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Franco sees silver lining among French storm clouds

It's pretty much been the case since last week's final whistle with the euphoria at trouncing Toulouse being rapidly dampened down and replaced by the notion that a backlash is coming.

To whack the French giants by 38-0 - and in doing so keep the four times European champions scoreless for the first time in Europe - was more than mere humiliation for Thierry Dusautoir et al and a mighty storm, to not only restore their shredded pride but also stay alive in the competition, is surely heading Ulster's way on Sunday in the return tie at Stade Ernest Wallon.

Franco van der Merwe smiles at the prospect of going in search of a result against a super-charged opposition, and a raucous home support baying for Ulster blood, and accepts what is coming with confidence that their fury can be tamed.

"That's the big thing, we know it's coming," says the South African second row of facing a Toulouse outfit gunning for revenge.

Though the French side are renowned off-loaders there seems little doubt that their huge pack will attempt to batter Ulster into submission early on with the early collisions doubtless setting the tone. With that in mind, Van der Merwe is not for taking a backward step. "It's not a secret, we know they've got a big pack, with big ball-carriers, and we know we have to stop them," he acknowledges.

"Once their front five start running with the ball it gets very difficult and they will put a lot of emphasis on their scrum, their maul and first phase.

"But I think we're as well prepared for this as we can be and we're also a very fit side and we know we need to perform for 80 or even 85 minutes," adds the one-time capped Springbok whose Ulster contract is up for renewal.

He does, of course, know what it is like to play in France having experienced being on the end of their own tanking when Toulon racked up 60 points against Van der Merwe and co last January.

"I won't forget that," he says.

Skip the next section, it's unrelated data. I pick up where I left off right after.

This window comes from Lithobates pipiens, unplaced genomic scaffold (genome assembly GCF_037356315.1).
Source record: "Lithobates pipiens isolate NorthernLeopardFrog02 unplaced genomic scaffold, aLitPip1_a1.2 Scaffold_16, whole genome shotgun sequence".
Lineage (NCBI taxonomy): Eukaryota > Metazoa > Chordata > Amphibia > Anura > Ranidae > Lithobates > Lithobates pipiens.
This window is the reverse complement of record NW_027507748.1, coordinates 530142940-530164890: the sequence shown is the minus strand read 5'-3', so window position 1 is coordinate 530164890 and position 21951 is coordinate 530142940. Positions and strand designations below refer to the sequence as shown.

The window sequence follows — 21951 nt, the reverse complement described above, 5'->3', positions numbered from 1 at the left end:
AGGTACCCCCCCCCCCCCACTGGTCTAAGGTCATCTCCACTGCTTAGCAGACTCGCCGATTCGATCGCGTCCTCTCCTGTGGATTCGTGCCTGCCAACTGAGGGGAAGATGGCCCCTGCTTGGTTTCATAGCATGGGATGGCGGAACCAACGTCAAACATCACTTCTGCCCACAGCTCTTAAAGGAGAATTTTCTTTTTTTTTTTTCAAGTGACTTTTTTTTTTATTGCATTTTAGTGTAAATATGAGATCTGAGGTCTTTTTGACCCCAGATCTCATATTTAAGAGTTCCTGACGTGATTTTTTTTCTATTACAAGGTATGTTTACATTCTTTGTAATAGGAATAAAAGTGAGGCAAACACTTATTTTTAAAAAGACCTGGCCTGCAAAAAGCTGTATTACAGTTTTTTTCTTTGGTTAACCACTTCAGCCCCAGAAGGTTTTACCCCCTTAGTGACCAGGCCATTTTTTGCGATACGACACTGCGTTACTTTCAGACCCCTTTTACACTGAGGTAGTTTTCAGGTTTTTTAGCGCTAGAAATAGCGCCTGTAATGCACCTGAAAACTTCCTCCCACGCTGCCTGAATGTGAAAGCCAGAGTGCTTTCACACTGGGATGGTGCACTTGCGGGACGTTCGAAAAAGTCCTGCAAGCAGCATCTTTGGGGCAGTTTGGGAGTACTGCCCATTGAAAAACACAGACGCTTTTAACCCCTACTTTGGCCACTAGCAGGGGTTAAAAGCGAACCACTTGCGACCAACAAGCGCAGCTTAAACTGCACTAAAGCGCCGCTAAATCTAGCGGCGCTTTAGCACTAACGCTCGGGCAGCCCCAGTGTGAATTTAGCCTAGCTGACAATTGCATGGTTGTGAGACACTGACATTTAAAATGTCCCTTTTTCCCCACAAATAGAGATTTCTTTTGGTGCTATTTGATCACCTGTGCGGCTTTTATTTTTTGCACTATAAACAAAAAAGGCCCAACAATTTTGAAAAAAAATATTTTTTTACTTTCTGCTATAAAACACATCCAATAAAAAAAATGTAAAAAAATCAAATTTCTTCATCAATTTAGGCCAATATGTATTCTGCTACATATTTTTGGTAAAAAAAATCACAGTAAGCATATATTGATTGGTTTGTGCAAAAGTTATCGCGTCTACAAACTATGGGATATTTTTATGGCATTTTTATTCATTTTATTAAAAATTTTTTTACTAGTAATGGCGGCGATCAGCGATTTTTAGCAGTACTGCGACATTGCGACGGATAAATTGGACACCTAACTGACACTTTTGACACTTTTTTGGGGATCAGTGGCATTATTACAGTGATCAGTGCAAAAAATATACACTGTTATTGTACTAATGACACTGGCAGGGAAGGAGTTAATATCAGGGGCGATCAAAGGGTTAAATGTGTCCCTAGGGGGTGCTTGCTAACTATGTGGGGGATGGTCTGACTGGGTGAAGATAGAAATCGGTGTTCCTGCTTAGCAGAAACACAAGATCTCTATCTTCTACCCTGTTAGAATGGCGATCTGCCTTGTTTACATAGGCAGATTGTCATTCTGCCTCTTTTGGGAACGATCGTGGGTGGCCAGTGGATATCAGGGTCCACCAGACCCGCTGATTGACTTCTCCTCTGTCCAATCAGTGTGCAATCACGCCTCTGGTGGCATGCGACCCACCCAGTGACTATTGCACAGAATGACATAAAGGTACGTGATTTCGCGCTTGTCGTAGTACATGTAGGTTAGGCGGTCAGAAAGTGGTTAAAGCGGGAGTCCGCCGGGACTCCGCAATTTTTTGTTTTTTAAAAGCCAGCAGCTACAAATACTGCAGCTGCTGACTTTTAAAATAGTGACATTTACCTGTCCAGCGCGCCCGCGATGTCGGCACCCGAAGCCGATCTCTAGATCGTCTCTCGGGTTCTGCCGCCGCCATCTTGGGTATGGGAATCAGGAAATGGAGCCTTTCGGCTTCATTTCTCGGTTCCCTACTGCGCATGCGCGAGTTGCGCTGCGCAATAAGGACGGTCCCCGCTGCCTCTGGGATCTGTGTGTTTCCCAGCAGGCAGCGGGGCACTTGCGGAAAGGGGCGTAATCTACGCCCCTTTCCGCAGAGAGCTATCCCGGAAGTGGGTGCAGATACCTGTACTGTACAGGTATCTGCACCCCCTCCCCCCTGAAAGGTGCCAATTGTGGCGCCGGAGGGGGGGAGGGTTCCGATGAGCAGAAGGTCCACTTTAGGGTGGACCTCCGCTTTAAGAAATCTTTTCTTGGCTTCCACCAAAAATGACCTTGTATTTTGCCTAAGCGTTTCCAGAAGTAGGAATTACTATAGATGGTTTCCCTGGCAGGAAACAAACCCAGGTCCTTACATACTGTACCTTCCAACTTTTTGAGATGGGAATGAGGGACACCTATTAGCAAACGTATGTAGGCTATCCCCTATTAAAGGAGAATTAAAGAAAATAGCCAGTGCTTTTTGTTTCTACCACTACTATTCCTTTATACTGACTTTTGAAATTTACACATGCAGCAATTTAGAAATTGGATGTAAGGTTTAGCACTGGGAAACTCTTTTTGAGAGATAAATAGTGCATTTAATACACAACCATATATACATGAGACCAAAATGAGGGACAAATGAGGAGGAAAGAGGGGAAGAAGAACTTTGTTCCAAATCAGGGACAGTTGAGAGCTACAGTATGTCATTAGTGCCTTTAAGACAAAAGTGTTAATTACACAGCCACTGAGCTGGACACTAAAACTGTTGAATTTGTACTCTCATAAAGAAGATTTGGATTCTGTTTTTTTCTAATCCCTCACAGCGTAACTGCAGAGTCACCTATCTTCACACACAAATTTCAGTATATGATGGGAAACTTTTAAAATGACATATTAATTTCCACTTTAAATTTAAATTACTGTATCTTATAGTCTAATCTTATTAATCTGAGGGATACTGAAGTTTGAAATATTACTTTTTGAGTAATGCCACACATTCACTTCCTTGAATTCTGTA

"That was a really tough game and, yes, they scored a lot of points against us."

He's, naturally, not too keen on lingering over Ulster's visit to Stade Mayol even though they did impressively manage a try bonus amidst the wreckage.

"One thing I've learnt (since coming) over here is that home advantage is really quite a big advantage," Van der Merwe adds while addressing the difficulty getting a clean sweep from back-to-back European encounters.

"And that's French rugby. You can beat them one weekend quite convincingly but the next weekend you can get that same score against you.

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"I know it's going to be extremely tough in Toulouse, but we can take a lot of confidence from our performance last weekend."

The odds are certainly stacked against Ulster with Toulouse unbeaten at home this season and the province never having triumphed there, their best result being a 35-35 draw back in 2000. Another worrying stat is that Ulster have only been victorious three times in both European back-to-back games over 16 seasons.

Countering that, they at least know how to win in France having done so at both Castres and, most impressively, when taking a disbelieving Montpellier apart in autumn 2013.

Allied to that is the fact that Toulouse were downed at home last season by Bath and, most notably, fell to Connacht the season before which all helps fuel the notion that Stade Ernest Wallon isn't quite the fortress that it may seem.

You wonder if the comprehensive nature of Ulster's win last Friday will have actually allowed them to learn much of Toulouse's game, but Van der Merwe insists that he and his team-mates did absorb some useful pointers and that, anyway, so much analysis has been done on their previous games that they feel reasonably comfortable with permutations to the French game-plan.

Still, he knows that there will be abundant fury unleashed on Sunday and that Ulster really want to take something away from the game to carry into their rearranged meeting at struggling Oyonnax in a few weeks' time.

"It's about us having the right attitude, it's about us bringing that passion and energy we've got and it's about us also bringing the structure in the way we've been coached this season," he states.

"For all the talk it's just about performing on Sunday and really performing well."

Weather the Toulouse storm and anything is possible.

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